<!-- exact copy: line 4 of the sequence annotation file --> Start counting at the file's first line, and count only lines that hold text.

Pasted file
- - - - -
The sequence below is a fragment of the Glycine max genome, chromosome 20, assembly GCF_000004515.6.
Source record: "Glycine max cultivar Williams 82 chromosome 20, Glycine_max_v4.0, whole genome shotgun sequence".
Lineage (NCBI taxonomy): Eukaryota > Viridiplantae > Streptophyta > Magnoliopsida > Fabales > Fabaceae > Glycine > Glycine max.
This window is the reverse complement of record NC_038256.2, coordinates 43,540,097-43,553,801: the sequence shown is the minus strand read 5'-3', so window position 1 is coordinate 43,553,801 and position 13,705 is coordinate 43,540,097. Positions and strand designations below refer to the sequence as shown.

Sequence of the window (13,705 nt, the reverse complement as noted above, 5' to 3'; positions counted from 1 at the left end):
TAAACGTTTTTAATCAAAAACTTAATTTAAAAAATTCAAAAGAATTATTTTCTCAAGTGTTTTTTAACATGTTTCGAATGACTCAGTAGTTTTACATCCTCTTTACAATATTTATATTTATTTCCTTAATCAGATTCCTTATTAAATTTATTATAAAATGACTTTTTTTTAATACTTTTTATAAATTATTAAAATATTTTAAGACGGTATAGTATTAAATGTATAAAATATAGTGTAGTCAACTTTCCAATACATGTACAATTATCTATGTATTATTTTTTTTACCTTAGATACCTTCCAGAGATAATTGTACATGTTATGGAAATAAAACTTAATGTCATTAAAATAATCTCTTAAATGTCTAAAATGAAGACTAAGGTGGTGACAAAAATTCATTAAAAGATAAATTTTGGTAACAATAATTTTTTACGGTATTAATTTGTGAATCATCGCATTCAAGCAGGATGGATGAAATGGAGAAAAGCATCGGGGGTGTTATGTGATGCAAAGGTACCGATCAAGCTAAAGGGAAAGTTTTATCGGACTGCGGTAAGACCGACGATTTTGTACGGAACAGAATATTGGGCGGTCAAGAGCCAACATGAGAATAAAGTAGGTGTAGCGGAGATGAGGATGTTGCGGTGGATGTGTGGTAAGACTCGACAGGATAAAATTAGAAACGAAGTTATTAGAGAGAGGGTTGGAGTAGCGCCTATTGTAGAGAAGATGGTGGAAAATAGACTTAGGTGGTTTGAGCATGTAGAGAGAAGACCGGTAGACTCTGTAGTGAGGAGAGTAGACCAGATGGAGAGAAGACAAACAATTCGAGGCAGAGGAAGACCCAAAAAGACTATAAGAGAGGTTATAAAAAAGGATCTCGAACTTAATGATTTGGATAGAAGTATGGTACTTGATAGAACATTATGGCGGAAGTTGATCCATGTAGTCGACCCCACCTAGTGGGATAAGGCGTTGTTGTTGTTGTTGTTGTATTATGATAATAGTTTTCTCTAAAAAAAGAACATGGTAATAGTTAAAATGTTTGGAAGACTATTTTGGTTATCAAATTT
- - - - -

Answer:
This window is the reverse complement of record NC_038256.2, coordinates 43,540,097-43,553,801: the sequence shown is the minus strand read 5'-3', so window position 1 is coordinate 43,553,801 and position 13,705 is coordinate 43,540,097. Positions and strand designations below refer to the sequence as shown.